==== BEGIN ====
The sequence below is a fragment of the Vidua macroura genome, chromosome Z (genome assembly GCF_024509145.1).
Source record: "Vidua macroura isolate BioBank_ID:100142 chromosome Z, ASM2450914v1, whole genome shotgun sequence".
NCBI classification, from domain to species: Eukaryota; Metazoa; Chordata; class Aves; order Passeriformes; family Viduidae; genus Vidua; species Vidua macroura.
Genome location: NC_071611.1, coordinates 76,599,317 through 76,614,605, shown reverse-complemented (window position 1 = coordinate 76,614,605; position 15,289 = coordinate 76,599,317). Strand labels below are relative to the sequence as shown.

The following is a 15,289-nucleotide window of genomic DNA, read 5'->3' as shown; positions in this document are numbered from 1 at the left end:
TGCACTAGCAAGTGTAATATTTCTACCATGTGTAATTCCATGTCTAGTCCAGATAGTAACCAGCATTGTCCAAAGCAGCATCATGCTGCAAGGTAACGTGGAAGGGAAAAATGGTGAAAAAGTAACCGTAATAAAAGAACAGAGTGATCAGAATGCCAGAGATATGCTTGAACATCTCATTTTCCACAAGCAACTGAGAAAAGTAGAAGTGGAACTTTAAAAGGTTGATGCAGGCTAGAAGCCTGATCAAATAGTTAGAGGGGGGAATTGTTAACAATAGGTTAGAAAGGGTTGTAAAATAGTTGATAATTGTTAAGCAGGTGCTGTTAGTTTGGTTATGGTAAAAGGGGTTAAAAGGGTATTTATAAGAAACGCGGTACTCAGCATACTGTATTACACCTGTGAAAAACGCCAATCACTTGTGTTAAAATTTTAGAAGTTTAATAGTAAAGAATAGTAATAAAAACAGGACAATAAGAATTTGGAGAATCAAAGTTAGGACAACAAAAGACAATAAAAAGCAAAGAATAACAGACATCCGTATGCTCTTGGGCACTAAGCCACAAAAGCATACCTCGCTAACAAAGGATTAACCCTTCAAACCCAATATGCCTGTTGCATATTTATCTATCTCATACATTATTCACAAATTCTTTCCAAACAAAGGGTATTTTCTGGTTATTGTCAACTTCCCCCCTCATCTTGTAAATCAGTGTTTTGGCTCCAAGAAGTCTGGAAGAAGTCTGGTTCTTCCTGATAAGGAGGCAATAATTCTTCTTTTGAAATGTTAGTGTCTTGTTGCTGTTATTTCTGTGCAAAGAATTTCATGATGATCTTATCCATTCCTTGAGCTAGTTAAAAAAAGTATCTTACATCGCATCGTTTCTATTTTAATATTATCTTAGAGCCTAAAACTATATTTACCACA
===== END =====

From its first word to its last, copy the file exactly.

The sequence below is a fragment of the Vidua macroura genome, chromosome Z (genome assembly GCF_024509145.1).
Source record: "Vidua macroura isolate BioBank_ID:100142 chromosome Z, ASM2450914v1, whole genome shotgun sequence".
NCBI classification, from domain to species: Eukaryota; Metazoa; Chordata; class Aves; order Passeriformes; family Viduidae; genus Vidua; species Vidua macroura.
Genome location: NC_071611.1, coordinates 76,599,317 through 76,614,605, shown reverse-complemented (window position 1 = coordinate 76,614,605; position 15,289 = coordinate 76,599,317). Strand labels below are relative to the sequence as shown.

The following is a 15,289-nucleotide window of genomic DNA, read 5'->3' as shown; positions in this document are numbered from 1 at the left end:
TGCACTAGCAAGTGTAATATTTCTACCATGTGTAATTCCATGTCTAGTCCAGATAGTAACCAGCATTGTCCAAAGCAGCATCATGCTGCAAGGTAACGTGGAAGGGAAAAATGGTGAAAAAGTAACCGTAATAAAAGAACAGAGTGATCAGAATGCCAGAGATATGCTTGAACATCTCATTTTCCACAAGCAACTGAGAAAAGTAGAAGTGGAACTTTAAAAGGTTGATGCAGGCTAGAAGCCTGATCAAATAGTTAGAGGGGGGAATTGTTAACAATAGGTTAGAAAGGGTTGTAAAATAGTTGATAATTGTTAAGCAGGTGCTGTTAGTTTGGTTATGGTAAAAGGGGTTAAAAGGGTATTTATAAGAAACGCGGTACTCAGCATACTGTATTACACCTGTGAAAAACGCCAATCACTTGTGTTAAAATTTTAGAAGTTTAATAGTAAAGAATAGTAATAAAAACAGGACAATAAGAATTTGGAGAATCAAAGTTAGGACAACAAAAGACAATAAAAAGCAAAGAATAACAGACATCCGTATGCTCTTGGGCACTAAGCCACAAAAGCATACCTCGCTAACAAAGGATTAACCCTTCAAACCCAATATGCCTGTTGCATATTTATCTATCTCATACATTATTCACAAATTCTTTCCAAACAAAGGGTATTTTCTGGTTATTGTCAACTTCCCCCCTCATCTTGTAAATCAGTGTTTTGGCTCCAAGAAGTCTGGAAGAAGTCTGGTTCTTCCTGATAAGGAGGCAATAATTCTTCTTTTGAAATGTTAGTGTCTTGTTGCTGTTATTTCTGTGCAAAGAATTTCATGATGATCTTATCCATTCCTTGAGCTAGTTAAAAAAAGTATCTTACATCGCATCGTTTCTATTTTAATATTATCTTAGAGCCTAAAACTATATTTACCACA